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What's scary is LSU's offense averaging half a hundy is a work in progress

Two games, two wins, an SEC-leading 410.5 passing yards per game, 50 points per game, a quarterback who leads the nation in touchdown passes and is second in pass efficiency and three receivers ranked in SEC’s top six for yards per game.

Can it get much better for fourth-ranked LSU? Even after a 45-38 victory at No. 9 Texas that opened the nation’s eyes to the Tigers’ new Brady Bunch offense?

Well, yeah.

“We still left points on the board in both games we played,” said LSU quarterback Joe Burrow, the triggerman for the most sizzling offensive start in Tigers’ football history. “There were three opportunities to score touchdowns (at Texas) that we didn’t execute well in the red zone and ended up kicking a field goal. We left 14 to 17 points off the board.”

Which is the weekly approach Burrow, passing game coordinator Joe Brady and the rest of the offense must take for LSU to successfully navigate its way to the College Football Playoff.

The national media has gone gaga over Burrow, who has moved into the top five Heisman Trophy candidates. It means absolutely nothing to him and the rest of the Tigers as they head into Saturday’s Tiger Stadium date against Northwestern State.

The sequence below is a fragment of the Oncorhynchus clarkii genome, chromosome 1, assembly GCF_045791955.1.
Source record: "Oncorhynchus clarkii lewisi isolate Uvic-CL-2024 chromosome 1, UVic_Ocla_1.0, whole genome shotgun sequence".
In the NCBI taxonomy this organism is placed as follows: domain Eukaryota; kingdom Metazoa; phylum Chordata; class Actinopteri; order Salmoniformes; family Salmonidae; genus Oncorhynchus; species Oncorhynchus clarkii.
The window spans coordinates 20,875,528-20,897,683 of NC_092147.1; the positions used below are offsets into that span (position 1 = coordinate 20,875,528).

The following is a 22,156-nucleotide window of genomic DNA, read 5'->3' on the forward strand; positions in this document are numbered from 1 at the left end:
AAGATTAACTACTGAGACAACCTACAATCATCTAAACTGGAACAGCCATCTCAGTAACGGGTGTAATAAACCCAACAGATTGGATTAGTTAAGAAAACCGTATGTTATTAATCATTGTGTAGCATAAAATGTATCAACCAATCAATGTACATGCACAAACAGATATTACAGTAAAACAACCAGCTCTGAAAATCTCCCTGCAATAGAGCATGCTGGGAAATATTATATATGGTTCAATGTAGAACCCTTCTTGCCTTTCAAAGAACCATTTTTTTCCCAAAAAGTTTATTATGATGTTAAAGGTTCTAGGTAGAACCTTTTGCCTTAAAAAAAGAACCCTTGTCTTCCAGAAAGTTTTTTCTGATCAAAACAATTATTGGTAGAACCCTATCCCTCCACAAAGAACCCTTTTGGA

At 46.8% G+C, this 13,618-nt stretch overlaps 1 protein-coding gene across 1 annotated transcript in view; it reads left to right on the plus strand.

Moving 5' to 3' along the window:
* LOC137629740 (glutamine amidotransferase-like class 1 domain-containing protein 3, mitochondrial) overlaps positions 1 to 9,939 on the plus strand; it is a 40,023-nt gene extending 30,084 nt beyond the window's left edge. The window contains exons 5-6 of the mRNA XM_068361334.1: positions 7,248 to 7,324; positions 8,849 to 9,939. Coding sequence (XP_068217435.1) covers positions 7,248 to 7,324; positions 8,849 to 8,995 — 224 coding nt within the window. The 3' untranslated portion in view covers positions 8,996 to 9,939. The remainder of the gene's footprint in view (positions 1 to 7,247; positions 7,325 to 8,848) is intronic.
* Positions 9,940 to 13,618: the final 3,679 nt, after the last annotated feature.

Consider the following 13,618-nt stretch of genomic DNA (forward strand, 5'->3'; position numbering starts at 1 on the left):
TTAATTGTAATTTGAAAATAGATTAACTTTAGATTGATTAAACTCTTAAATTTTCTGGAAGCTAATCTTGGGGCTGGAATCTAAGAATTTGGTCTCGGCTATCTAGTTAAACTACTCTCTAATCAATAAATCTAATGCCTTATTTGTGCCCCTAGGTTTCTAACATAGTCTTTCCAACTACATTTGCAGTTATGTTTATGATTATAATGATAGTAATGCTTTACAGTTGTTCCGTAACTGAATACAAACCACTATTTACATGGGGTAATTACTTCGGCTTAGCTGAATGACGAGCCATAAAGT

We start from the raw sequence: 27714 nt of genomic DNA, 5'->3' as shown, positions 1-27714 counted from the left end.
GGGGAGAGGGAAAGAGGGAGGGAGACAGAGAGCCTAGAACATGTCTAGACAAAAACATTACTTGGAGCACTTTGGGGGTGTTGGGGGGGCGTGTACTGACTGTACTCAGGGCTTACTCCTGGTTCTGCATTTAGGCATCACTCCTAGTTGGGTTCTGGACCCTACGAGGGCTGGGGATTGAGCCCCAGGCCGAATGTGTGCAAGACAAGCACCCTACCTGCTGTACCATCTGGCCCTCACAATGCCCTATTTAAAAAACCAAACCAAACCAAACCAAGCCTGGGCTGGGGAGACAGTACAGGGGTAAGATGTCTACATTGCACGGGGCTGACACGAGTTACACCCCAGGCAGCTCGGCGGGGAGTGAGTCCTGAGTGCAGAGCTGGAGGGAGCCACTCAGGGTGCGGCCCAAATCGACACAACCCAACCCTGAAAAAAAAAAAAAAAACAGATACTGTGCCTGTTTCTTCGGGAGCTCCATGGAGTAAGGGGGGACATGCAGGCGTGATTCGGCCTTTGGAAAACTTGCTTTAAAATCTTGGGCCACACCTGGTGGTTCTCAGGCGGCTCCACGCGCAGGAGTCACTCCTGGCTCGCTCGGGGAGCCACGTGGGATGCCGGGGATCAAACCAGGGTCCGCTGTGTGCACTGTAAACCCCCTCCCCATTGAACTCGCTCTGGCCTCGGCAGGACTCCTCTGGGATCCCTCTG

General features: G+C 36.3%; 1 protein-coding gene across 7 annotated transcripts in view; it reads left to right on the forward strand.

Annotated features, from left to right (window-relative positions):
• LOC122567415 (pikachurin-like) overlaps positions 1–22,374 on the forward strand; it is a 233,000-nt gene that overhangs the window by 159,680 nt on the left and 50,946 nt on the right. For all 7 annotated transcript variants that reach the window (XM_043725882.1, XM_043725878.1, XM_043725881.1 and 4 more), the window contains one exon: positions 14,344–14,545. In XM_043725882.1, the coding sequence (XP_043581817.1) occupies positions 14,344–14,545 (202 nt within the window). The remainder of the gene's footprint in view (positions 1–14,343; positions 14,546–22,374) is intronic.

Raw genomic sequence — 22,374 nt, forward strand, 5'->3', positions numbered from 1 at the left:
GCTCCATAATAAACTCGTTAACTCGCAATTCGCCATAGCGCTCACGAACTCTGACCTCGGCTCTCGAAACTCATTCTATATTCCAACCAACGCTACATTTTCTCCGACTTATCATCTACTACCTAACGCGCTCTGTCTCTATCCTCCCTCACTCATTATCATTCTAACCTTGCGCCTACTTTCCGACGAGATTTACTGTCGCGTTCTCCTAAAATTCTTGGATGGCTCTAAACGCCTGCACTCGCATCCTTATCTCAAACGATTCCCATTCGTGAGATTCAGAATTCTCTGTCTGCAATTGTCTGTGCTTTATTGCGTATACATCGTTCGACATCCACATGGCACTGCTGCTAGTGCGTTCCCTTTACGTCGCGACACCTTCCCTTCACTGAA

“We’re not even in SEC play yet,” said Burrow, who completed 31-of-39 for 471 yards passing, four TDs and an interception at Texas. “You can’t feed into what everybody is saying, good or bad. You have to focus on improving every day. I know it’s a cliché, but that’s what you’ve got to do.

“At end of the day, every week is about LSU. If we execute the way we’re supposed to, we’re going to put up a lot of points and a lot of yards, throw for a lot of touchdowns, run for a bunch of yards. If we execute the way we need to all throughout practice, it’s going to show on Saturday.”

Fast, faster, fastest

Even in the midst of the record-breaking early success, such as Burrow becoming the first LSU QB in history to complete 20 or more passes in five straight games (dating back to last season), he and his battalion of pass catchers are learning something new every Saturday.

Such as the faster the tempo, the better the offense plays.

“We really start to get going when the tempo gets fast,” Burrow said. “We’re starting to see we’re even more of a tempo offense than we thought at the beginning. You saw it in the three-minute drill before the half, three plays. That was the most in rhythm I’ve felt in a long time.”

Burrow was referring to the Tigers’ final possession of the first half against the Longhorns’, a three-play, 58-yard scoring drive in just 26 seconds.

A 19-yard completion to JaMarr Chase. An 18-yard throw to Justin Jefferson. Then, a 21-yard scoring strike to Jefferson with 47 seconds left in the first half.

When was the last time that happened for the Tigers? Likely never.

When Burrow gets on a roll, he’s like the world’s best 3-point shooters. He can’t the ball in and out his hands fast enough because he feels he can’t miss.

In LSU’s season opening 55-3 win over Georgia Southern, Burrow had completion streaks of seven, seven and eight passes. In the final three quarters at Texas, 20 of Burrow’s 26 completions were for first downs or touchdowns.